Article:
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Playing to your strengths - Can it really take you far?

910   //    12 Nov 2012, 07:35 IST

Monty Panesar of England celebrates with teammates after dismissing Nitin Saini of Haryana during day four of the tour match between England and Haryana at Sardar Patel Stadium ground B on November 11, 2012 in Ahmedabad, India

The “revenge” series is finally upon us. Yes, that’s what most people have termed the upcoming India-England Test series which is slated to begin at the Sardar Patel Stadium in Ahmedabad in three days time. Calls to produce rank-turners for the series have been coming from all corners so that it can help India avenge the 4-0 mauling they received by the hands of England last year. Also, considering the kind of green tops India had to face in England, I don’t see any vice in preparing surfaces that assist the spinners, and thus giving India the upper-hand even before a single delivery being bowled.

Most of the times, the home teams would want curators to prepare surfaces that suit their style of bowlers, and I personally see no harm in it. Australia and South Africa would always want true and bouncy pitches for a home series, where the ball hits the deck hard and carries to the keeper at shoulder height. Go to England and New Zealand, you’ll find green tops where the ball seams and swings off the air as well as the surface. Travel to the subcontinent, and you will be greeted with dust-bowls, where the ball grips the surface and turns sharply, making life difficult for the touring side.

Even the connoisseur of the game might tell you that preparing wickets favouring the home team is a sane idea, as the ability of perform under varied conditions for touring sides is what makes them a champion team and this is where the real beauty of cricket lies. Though I comply with this concept, I see a few downsides to it too. First of all, preparing wickets that favour only one style of bowlers is a very short-term approach, and one where long-term goals get diluted.

Take the case of New Zealand for example: in the past, they have managed to trouble most touring sides with the green seamer-friendly surfaces. But when they themselves had to travel abroad – say in the subcontinent – they have totally failed to come to grips with the conditions and have performed disastrously. India, too, is another such example. Although there haven’t been many dust bowls in recent times, lack of fast-paced wickets (apart from Mohali) for a home series, has been one of the primary reasons why they have failed to perform in countries like England and Australia.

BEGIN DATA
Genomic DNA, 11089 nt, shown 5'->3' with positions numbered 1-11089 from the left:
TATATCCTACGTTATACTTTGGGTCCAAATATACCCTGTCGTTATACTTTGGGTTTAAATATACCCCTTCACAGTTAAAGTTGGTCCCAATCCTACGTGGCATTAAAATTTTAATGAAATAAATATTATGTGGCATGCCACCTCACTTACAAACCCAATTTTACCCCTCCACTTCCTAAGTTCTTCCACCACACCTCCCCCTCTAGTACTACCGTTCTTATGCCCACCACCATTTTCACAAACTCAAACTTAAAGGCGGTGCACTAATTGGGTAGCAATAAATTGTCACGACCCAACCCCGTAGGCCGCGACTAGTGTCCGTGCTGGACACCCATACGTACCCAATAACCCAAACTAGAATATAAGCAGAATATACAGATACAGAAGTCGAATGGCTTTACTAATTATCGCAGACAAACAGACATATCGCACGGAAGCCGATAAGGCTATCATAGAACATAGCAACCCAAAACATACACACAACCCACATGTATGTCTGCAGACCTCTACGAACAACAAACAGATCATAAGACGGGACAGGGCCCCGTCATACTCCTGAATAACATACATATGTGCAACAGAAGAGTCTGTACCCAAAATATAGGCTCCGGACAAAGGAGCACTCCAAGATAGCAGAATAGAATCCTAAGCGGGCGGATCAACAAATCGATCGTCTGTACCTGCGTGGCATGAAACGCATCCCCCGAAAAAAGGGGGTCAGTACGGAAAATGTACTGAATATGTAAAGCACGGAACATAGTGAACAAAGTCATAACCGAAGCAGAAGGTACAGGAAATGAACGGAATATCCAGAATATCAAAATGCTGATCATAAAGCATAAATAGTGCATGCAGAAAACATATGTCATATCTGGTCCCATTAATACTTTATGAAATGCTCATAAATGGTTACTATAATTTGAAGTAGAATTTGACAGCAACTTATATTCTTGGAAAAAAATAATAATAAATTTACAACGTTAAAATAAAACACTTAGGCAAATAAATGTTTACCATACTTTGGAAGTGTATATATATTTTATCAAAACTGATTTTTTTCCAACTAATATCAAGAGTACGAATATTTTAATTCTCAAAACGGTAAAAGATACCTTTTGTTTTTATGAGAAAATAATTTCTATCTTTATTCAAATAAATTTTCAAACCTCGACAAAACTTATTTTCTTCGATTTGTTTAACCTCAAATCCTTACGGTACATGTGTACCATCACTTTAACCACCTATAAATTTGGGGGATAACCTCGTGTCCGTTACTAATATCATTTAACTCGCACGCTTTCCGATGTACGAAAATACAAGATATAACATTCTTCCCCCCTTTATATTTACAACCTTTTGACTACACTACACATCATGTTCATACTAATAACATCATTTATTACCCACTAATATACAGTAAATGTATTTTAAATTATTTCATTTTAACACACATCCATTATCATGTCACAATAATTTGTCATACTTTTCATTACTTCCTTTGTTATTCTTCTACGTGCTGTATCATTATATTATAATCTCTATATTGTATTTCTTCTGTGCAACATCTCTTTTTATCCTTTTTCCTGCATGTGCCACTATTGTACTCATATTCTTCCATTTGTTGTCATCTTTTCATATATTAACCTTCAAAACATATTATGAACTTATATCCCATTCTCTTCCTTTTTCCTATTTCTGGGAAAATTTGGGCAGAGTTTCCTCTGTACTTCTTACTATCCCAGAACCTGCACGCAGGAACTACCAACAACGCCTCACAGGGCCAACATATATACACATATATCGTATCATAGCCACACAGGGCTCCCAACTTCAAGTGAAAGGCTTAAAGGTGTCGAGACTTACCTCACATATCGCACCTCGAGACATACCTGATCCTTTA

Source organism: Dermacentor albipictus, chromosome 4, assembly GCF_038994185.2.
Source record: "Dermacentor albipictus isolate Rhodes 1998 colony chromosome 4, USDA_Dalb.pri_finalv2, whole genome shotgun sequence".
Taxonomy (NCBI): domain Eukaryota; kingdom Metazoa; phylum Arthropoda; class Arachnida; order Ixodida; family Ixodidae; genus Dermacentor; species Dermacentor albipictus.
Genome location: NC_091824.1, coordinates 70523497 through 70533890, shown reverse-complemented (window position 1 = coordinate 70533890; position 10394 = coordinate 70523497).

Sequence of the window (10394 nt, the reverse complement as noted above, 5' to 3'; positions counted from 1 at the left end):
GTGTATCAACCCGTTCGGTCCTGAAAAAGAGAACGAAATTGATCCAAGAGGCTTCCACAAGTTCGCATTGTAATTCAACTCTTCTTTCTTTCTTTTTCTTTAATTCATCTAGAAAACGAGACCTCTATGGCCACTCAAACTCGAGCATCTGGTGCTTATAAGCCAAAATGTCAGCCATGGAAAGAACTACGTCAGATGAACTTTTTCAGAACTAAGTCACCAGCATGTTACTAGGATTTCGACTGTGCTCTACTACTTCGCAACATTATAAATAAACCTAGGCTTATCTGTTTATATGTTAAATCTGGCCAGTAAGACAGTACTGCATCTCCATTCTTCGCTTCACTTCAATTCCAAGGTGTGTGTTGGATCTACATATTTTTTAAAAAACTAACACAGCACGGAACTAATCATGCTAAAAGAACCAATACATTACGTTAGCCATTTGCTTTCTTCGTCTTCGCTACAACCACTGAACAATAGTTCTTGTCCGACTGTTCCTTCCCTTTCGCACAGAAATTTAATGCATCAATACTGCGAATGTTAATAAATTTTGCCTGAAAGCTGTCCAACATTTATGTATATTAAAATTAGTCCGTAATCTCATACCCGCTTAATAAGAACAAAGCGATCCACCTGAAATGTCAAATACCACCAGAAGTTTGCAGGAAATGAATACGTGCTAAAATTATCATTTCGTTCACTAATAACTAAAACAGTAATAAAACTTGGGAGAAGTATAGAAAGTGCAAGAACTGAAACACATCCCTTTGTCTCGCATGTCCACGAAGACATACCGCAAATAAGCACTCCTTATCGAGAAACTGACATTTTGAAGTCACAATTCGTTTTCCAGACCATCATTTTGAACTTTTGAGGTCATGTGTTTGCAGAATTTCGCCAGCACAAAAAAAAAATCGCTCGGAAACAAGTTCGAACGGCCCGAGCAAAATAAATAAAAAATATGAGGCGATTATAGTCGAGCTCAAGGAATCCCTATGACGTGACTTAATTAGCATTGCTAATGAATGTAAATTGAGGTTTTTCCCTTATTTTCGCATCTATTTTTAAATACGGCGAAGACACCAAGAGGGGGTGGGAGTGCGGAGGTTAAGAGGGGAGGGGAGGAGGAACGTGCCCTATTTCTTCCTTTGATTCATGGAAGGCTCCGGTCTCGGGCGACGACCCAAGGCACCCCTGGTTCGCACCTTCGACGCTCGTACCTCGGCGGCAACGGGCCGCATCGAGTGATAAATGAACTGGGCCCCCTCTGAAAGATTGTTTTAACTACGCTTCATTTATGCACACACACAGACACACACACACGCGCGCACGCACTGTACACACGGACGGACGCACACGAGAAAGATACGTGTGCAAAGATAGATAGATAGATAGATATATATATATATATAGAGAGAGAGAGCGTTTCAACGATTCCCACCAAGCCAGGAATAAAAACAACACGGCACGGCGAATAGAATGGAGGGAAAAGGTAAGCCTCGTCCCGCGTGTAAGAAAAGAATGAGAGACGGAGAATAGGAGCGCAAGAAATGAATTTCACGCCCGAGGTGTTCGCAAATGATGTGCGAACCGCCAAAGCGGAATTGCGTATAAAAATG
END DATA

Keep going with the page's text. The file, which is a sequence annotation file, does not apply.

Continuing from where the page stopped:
Also, when you make wickets that suit only certain style of bowlers, you end up with a bunch of one-dimensional surfaces which breed only that kind of bowlers and kills the growth of the others. India’s search of that elusive genuine quick bowler who can hit the 150kmph mark on a regular basis is still on. New Zealand hasn’t had a quality spinner apart from Daniel Vettori for a long time now. England’s spin woes were just recently ended by the rise of Graeme Swann, while South Africa haven’t ever had a quality spinner in their ranks.

India became the number 1 Test side because of their wins at home and lost the title as soon as they had to travel outside the subcontinent. England, too, couldn’t sustain their tag of the world’s No. 1 Test side as they failed to match their performances at home with that to the ones in the subcontinent. And the primary reason here was that both of them didn’t come out their comfort zone and kept playing at home on wickets that assisted them, while not bothering about the future away tours where the surfaces are a far cry from what they get for a home series.

There’s a very strong chance that India might come out triumphant against England, and there’s a good chance that it may turn out to be a English annihilation. But India shouldn’t just keep this series in mind. Yes, a win in this is series is as crucial as in any other series, but if they have to become the number 1 side again, they shouldn’t lose sight of the future. India travel to South Africa in 2013 while the 2015 World Cup will take place in Australia and New Zealand – places which, even today, tend to trouble the touring Indian sides.

If India has to conquer those tours, they should start contemplating about producing wickets that shouldn’t only assist them in current tours, but also help them build a team for the future, one which can win outside the subcontinent on a regular basis.

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